A common sight in Texas is passengers riding in the bed of a truck.
However, knowledge about the state’s transportation laws is a little less common.
For Texans aged 18 and older, it is legal to ride in the bed of a truck, KXAN reported. The same is true for riding in the bed of a trailer.
On the other hand, it is illegal for minors to ride in trailer or truck beds in Texas, and breaking this law can result in a fine of up to a few hundred dollars.
“A person commits an offense if the person operates an open-bed pickup truck or an open flatbed truck or draws an open flatbed trailer when a child younger than 18 years of age is occupying the bed of the truck or trailer,” the state law reads. “An offense under this section is a misdemeanor punishable by a fine of not less than $25 or more than $200.”
There are a few exceptions to Texas law, according to KXAN. These include operating the truck on a beach, operating the vehicle for a permitted hayride, operating the vehicle for transporting farm workers to and from specific destinations, or if the vehicle is the only one owned by a household.
Operating the vehicle in an emergency situation or for a parade are also exceptions to the law.
While the state has specific laws about people riding in truck beds or trailers, there are no such laws when it comes to pets, according to CW39 Houston. Even with no state laws, cities like Dallas and Houston have their own laws that prohibit having pets ride in the bed of a pickup truck within the city limits. Drivers are advised to look up information on the restrictions applicable to the areas in which they drive.
The Texas Police Association recommends that Texans do not ride with their dog in an open truck bed.
“Any sudden start, stop, or turn may toss your pet onto the highway where it can get hit by oncoming traffic,” according to the association’s pet safety tips. “It is estimated that at least 100,000 dogs die this way each year.”
On sunny days, a dog’s paw pads can also suffer as a result of the metal floor of the truck bed becoming heated. Leashing the dog can also be dangerous, as the leash can cause injury if the animal goes over the side of the truck bed.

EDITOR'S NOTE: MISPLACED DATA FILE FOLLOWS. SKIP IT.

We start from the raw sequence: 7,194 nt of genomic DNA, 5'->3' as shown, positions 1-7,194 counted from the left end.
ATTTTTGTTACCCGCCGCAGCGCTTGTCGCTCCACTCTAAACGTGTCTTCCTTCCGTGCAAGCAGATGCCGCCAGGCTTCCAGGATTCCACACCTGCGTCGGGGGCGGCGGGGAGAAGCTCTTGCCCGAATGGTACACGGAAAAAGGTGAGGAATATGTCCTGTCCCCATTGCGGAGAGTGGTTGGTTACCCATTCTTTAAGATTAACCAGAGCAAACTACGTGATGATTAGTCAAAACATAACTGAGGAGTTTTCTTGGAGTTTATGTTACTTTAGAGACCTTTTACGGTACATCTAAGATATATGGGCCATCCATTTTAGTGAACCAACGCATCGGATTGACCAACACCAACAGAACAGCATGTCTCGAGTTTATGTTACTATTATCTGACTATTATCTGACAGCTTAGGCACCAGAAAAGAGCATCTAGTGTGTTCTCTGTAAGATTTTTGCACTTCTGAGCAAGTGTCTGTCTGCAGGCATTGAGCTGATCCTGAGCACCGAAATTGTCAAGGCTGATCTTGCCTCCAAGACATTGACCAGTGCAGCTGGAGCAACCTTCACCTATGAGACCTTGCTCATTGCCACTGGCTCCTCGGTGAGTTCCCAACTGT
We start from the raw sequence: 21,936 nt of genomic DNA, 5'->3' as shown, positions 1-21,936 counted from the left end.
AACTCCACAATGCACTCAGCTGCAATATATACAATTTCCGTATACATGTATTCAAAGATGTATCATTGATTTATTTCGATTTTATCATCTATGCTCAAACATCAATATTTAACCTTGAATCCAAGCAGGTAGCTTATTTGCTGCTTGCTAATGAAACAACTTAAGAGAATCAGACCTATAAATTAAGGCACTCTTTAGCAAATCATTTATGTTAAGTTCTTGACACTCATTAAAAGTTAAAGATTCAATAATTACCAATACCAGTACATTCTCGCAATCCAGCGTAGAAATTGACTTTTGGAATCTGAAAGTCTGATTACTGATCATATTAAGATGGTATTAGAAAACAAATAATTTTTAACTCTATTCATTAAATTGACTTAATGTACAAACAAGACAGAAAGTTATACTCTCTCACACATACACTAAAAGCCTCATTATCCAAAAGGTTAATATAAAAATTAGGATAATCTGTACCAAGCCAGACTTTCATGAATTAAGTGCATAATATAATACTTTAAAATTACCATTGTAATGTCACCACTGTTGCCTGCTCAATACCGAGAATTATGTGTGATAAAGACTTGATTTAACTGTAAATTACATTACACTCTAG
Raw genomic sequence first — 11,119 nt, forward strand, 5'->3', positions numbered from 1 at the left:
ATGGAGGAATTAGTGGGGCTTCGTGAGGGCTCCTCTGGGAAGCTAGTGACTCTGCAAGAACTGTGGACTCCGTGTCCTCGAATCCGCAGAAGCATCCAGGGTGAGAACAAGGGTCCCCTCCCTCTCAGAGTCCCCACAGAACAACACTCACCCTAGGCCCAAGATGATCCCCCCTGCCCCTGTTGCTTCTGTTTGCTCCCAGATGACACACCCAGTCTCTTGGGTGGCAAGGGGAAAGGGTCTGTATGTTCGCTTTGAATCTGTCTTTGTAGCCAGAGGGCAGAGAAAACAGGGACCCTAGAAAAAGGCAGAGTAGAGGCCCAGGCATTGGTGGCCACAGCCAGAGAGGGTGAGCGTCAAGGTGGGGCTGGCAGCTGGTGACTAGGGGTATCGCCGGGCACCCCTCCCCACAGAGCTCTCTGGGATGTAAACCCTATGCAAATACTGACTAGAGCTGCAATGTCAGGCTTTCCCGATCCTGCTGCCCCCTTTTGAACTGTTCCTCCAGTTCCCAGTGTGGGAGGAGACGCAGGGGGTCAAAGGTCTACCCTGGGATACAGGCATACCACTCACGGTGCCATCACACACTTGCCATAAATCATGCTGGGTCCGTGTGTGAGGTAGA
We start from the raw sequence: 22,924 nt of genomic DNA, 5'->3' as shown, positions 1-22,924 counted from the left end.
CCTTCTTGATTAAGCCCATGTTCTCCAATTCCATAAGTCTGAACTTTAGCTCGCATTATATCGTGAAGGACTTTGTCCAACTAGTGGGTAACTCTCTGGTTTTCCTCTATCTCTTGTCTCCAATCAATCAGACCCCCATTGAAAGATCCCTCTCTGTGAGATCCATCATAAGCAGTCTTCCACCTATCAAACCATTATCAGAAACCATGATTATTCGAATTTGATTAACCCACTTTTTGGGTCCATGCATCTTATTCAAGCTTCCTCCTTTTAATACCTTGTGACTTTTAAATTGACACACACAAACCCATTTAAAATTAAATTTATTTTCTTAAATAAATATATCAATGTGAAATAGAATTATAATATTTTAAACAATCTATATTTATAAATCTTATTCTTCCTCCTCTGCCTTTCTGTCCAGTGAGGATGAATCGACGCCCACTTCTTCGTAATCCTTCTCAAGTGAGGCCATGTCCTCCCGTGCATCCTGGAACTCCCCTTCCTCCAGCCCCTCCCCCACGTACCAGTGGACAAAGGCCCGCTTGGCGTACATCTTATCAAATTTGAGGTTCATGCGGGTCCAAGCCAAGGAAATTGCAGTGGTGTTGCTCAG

Owners must also exercise caution even when dogs are kept inside the vehicle, as an animal’s head and paws should be kept inside for the entire ride.
“Although most dogs love to stick their heads out open windows, wind can seriously irritate mucous membranes and blow pieces of grit into their eyes,” the Texas Police Association shared. “Insects or flying debris can also lodge in the nasal passages or get sucked into the windpipe. It may require veterinary attention to remove the foreign material, which could cause permanent damage.”
Texas also has specific rules when it comes to transporting extended loads, according to the Texas Department of Public Safety.
“A trailer may carry a load that extends more than four feet beyond the rear of the trailer if the load consists of a motor vehicle that: is designed and intended to be carried at the rear of the trailer; is used or intended to be used to load or unload a commodity on or off the trailer; does not extend more than seven feet beyond the rear of the trailer; and complies with federal motor carrier safety regulations,” the rule states.
Exceptions are made for vehicles that are transporting specific materials. This includes electric transmission poles, timber products, pipes, and poles.